Translation and hegemonic knowledge under advanced capitalism

Stefan Baumgarten

Translation occurs in a context of power asymmetries. Using two English translations of Adorno’s seminal Ästhetische Theorie as an example, this paper elaborates an eclectic phenomenology of power structured alongside three symbolic images: the street market, the assembly line, and a technological gadget. By aligning some key concepts of critical theory with the evolutionary stages of capitalism, it will be argued that recontextualisations of Adornian thought in English may reflect the well-known antagonism between Adorno’s philosophical thought and the dominant scientistic mindset of mid-20th century American social science. Ultimately, this paper contemplates the extent to which Adorno’s Anglophone mirror image has been refracted through a positivist and neoliberal order of discourse that is at odds with the ideological, or utopian, convictions of German critical theory.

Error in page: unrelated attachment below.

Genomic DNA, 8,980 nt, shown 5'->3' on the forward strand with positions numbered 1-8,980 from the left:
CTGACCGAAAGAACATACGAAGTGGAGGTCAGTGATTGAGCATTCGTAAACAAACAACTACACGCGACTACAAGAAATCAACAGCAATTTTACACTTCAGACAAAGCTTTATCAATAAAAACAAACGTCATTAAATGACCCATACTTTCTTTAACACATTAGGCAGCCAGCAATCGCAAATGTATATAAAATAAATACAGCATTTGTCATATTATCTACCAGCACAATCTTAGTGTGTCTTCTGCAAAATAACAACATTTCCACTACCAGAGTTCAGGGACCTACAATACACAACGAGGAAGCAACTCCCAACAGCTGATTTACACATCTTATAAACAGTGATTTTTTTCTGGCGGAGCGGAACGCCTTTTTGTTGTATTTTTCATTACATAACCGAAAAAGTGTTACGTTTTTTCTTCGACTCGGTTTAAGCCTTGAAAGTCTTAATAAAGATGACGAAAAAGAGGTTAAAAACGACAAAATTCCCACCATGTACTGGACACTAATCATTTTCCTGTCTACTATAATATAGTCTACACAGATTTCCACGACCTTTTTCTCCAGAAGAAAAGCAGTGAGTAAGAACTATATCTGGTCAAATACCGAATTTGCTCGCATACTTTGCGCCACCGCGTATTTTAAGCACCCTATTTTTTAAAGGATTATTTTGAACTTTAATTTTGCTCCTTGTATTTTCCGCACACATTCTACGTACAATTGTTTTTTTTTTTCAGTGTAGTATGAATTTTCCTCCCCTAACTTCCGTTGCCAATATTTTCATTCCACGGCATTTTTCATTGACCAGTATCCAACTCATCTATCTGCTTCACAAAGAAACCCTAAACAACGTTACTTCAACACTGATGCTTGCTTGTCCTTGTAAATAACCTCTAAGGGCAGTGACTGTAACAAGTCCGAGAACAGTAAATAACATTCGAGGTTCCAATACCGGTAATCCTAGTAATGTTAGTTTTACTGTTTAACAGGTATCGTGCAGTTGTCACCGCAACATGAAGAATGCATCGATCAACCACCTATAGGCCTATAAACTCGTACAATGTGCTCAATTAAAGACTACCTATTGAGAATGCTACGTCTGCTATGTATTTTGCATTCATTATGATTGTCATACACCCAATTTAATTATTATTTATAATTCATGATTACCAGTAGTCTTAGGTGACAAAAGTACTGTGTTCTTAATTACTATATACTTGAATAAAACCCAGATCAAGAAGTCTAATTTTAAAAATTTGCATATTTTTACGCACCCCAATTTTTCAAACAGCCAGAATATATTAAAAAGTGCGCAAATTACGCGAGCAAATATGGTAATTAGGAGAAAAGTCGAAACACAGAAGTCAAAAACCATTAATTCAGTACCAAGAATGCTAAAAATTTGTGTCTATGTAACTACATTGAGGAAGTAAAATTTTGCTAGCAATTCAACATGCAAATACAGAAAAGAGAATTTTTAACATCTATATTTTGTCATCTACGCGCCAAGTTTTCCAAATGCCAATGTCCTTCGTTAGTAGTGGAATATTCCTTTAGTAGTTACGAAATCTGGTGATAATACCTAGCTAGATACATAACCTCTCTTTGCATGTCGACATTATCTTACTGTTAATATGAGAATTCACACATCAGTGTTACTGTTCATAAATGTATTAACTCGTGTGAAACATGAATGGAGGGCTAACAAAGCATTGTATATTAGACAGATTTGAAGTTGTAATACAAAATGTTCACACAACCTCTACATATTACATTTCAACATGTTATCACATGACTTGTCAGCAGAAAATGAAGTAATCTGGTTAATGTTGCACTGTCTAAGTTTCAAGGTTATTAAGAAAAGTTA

Table of contents

In his bestseller The Singularity is Near: When Humans Transcend Biology, Ray Kurzweil (2005, 9) makes the dazzling pronouncement that “by the end of this century, the nonbiological portion of our intelligence will be trillions of trillions of times more powerful than unaided human intelligence.” Kurzweil is one of the most prominent proponents of technological utopianism. The intellectual hothouse of Kurzweil and associates is Singularity University, a place where some of the brightest minds of Silicon Valley gather to conceive the technologies of the future. The techno-scientific transformation of humanity into the condition of a ‘singularity’ constitutes Kurzweil’s ideological hobby-horse, a scientific endeavour that has come to be known as transhumanism, and which Slavoj Žižek recently branded as “techno-digital apocalypticism” (2013, 33).

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